Small business owners were slightly more optimistic at the end of 2012 even as they awaited the outcome of negotiations in Congress over the "fiscal cliff."
That's the finding of a survey by the National Federation of Independent Business, a lobbying group. The NFIB's small-business-optimism index rose half a point from its level in November to 88. The index remains near its lowest readings on record.
The survey was completed on Dec. 28, four days before the House voted for a bill that spared tax increases on the middle class and postponed steep budget cuts.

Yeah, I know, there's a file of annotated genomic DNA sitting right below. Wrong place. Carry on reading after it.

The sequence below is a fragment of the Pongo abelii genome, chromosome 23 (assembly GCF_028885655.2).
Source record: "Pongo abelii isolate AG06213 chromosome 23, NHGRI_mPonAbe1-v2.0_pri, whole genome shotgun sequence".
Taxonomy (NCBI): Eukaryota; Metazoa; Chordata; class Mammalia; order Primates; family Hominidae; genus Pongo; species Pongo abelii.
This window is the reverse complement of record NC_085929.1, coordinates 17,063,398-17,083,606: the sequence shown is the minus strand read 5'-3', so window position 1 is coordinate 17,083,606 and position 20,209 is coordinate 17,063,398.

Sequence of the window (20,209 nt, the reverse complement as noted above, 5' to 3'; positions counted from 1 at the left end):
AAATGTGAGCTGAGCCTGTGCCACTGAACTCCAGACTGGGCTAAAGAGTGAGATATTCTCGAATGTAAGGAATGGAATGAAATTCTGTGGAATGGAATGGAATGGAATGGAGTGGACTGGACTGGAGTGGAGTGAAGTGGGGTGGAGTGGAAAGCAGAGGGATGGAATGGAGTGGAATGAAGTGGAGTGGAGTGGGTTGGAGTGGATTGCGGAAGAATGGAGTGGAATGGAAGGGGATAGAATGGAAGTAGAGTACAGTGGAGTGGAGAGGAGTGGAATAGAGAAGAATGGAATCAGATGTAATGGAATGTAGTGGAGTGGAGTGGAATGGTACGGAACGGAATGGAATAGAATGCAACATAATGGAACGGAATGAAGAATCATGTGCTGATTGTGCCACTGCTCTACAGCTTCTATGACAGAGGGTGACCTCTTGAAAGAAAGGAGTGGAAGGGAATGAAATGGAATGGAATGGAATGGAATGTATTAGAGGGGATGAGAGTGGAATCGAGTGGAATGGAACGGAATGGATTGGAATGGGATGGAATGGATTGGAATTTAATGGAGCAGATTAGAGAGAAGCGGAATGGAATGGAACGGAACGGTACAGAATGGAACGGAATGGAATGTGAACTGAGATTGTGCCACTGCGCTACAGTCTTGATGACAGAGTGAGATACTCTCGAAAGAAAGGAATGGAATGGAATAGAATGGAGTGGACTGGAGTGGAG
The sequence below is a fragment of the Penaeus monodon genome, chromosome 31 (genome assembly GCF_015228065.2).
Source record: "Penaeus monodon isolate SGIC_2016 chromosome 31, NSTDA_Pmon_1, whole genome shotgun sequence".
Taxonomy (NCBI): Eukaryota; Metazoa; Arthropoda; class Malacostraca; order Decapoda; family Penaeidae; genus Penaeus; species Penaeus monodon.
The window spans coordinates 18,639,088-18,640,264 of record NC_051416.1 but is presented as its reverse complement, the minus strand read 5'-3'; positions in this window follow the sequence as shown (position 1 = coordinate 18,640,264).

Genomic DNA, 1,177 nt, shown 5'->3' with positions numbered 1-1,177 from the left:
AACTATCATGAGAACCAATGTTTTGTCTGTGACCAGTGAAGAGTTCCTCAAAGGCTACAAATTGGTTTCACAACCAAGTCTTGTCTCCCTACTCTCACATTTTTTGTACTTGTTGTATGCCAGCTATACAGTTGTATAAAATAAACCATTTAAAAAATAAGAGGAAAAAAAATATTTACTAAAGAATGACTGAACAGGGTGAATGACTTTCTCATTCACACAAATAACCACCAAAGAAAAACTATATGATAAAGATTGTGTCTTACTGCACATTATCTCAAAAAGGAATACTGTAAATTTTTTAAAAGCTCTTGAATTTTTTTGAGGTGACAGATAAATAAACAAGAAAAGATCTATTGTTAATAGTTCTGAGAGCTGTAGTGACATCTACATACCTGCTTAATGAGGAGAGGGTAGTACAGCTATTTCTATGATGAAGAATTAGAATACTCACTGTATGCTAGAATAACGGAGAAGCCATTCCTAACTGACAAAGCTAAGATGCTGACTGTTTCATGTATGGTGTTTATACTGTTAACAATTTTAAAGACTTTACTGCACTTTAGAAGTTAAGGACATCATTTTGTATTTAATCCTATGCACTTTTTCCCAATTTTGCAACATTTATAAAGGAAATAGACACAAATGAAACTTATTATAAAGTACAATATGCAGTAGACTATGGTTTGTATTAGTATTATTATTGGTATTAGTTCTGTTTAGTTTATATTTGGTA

The NFIB says its January survey may more accurately reflect how owners feel. With year-end political and tax issues resolved, they can focus on the economy.
The December index reading was lifted in part by owners' slightly higher expectations that their sales would rise in 2013. Employment in the sector was virtually unchanged.
And it was clear that they were waiting to see the outcome of the talks in Washington before making plans to invest in equipment or expand. More than half — 52 percent — said they did not want to take out a loan. Companies often borrow when they're getting ready to expand — or hire.
The NFIB questioned 648 of its members selected at random for the survey.